Publications

The sensitivity of precipitation and snowpack simulations to model resolution via nesting in regions of complex terrain

Citation

Leung, L.R., Qian, Y. 2003. The sensitivity of precipitation and snowpack simulations to model resolution via nesting in regions of complex terrain. Journal of Hydrometeorology 4:1025-1043.


Abstract

This paper examines the sensitivity of regional climate simulations to increasing spatial resolution via nesting by means of a 20-yr simulation of the western United States at 40-km resolution and a 5-yr simulation at 13-km resolution for the Pacific Northwest and California.

The regional simulation at 40-km resolution shows a lack of precipitation along coastal hills, good agreement with observations on the windward slopes of the Cascades and Sierra Nevada, but overprediction on the leeside and the basins beyond. Snowpack is grossly underpredicted throughout the western United States when compared against snowpack telemetry (snotel) observations. During winter, higher spatial resolution mainly improves the precipitation simulation in the coastal hills and basins.

Along the Cascades and the Sierra Nevada range, precipitation is strongly amplified at the higher spatial resolution. Higher resolution generally improves the spatial distribution of precipitation to yield a higher spatial correlation between simulations and observations. During summer, higher resolution improves not only the spatial distribution but also the regional mean precipitation. In the Olympic Mountains and along the Coastal Range, increased precipitation at higher resolution reflects mainly a shift from light to heavy precipitation events. In the Cascades and Sierra Nevada, increased precipitation is mainly associated with more frequent heavy precipitation at higher resolution.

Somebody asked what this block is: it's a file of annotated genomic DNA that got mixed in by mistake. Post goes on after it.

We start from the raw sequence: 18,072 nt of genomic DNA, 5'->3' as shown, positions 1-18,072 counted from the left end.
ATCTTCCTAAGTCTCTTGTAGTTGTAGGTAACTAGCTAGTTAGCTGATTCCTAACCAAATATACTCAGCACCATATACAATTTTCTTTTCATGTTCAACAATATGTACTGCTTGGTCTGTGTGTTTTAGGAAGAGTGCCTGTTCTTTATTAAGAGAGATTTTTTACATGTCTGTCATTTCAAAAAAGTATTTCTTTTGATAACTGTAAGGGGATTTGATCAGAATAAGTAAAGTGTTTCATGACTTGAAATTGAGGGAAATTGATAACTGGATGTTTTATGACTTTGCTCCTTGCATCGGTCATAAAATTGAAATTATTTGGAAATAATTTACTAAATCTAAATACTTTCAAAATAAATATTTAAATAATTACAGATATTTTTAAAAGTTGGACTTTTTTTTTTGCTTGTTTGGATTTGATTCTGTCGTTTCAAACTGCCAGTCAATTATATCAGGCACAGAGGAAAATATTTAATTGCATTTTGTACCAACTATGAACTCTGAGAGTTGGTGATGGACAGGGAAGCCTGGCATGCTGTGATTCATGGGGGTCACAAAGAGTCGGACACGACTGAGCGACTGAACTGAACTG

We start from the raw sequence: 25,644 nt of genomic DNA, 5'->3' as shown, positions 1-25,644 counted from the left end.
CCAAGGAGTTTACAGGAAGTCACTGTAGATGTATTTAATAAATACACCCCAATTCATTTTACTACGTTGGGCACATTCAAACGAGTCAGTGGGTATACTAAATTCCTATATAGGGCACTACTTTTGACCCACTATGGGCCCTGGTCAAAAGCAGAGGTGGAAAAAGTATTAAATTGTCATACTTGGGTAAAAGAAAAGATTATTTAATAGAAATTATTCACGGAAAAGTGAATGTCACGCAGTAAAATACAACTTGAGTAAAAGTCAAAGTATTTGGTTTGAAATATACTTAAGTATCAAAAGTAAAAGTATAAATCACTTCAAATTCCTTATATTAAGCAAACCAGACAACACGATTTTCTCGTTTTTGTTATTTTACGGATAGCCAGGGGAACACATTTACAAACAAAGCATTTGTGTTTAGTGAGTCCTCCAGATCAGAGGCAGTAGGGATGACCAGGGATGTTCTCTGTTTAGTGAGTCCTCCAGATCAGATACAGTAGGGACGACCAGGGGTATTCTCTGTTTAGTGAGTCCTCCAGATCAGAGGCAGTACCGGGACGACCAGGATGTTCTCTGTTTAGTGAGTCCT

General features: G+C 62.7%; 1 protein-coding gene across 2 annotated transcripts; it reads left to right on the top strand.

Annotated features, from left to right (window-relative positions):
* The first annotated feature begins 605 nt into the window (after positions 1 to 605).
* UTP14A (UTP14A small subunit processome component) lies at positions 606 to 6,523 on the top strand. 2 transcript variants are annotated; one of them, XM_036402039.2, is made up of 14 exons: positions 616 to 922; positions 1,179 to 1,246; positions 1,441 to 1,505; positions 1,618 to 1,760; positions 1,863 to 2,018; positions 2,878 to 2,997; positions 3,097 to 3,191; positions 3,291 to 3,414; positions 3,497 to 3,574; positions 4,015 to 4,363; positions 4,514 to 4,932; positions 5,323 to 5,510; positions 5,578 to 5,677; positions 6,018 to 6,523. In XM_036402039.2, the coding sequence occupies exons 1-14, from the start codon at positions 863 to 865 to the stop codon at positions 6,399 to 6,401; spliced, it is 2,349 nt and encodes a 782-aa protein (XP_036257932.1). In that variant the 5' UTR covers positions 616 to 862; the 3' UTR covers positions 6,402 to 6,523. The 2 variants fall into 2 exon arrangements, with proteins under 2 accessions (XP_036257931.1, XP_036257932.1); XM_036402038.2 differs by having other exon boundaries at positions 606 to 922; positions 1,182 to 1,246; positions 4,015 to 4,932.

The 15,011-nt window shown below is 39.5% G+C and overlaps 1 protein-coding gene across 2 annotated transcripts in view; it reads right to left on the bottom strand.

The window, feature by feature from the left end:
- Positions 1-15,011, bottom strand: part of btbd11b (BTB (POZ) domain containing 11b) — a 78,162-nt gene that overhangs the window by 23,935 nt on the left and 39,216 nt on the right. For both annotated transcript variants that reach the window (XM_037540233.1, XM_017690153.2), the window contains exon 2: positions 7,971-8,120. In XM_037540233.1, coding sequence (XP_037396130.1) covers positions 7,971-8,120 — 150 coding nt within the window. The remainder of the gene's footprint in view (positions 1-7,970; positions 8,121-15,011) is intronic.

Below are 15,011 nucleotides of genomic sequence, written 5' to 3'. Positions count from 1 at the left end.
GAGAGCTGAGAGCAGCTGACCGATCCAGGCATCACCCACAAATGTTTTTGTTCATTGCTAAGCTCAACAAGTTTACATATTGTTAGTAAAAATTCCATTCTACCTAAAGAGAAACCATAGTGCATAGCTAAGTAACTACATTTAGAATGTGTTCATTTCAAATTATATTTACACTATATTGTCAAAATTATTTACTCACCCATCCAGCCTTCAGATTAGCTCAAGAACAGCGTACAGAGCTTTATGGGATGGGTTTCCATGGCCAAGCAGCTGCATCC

Changes in precipitation from 40- to 13-km resolution depend on synoptic conditions such as wind direction and moisture transport. The use of higher spatial resolution improves snowpack more than precipitation. However, results presented in this paper suggest that accuracy in the snow simulation is also limited by factors such as deficiencies in the land surface model or biases in other model variables.